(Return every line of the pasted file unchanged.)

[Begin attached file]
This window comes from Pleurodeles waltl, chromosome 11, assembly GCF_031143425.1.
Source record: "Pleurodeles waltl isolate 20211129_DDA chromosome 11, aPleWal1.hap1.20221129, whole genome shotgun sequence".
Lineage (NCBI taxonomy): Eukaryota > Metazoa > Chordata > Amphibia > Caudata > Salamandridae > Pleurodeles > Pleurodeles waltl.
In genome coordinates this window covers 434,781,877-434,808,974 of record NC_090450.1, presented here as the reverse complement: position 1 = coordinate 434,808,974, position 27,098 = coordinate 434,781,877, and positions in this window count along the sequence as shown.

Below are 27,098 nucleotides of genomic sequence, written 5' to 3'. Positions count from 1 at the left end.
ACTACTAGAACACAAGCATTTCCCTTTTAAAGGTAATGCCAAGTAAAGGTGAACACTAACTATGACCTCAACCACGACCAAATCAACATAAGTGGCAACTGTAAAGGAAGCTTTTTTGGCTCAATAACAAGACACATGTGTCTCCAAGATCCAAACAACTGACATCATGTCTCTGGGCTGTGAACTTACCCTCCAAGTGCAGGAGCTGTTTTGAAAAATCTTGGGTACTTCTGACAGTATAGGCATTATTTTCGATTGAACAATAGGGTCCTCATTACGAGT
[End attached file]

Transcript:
This window comes from Pleurodeles waltl, chromosome 11, assembly GCF_031143425.1.
Source record: "Pleurodeles waltl isolate 20211129_DDA chromosome 11, aPleWal1.hap1.20221129, whole genome shotgun sequence".
Lineage (NCBI taxonomy): Eukaryota > Metazoa > Chordata > Amphibia > Caudata > Salamandridae > Pleurodeles > Pleurodeles waltl.
In genome coordinates this window covers 434,781,877-434,808,974 of record NC_090450.1, presented here as the reverse complement: position 1 = coordinate 434,808,974, position 27,098 = coordinate 434,781,877, and positions in this window count along the sequence as shown.

Below are 27,098 nucleotides of genomic sequence, written 5' to 3'. Positions count from 1 at the left end.
ACTACTAGAACACAAGCATTTCCCTTTTAAAGGTAATGCCAAGTAAAGGTGAACACTAACTATGACCTCAACCACGACCAAATCAACATAAGTGGCAACTGTAAAGGAAGCTTTTTTGGCTCAATAACAAGACACATGTGTCTCCAAGATCCAAACAACTGACATCATGTCTCTGGGCTGTGAACTTACCCTCCAAGTGCAGGAGCTGTTTTGAAAAATCTTGGGTACTTCTGACAGTATAGGCATTATTTTCGATTGAACAATAGGGTCCTCATTACGAGT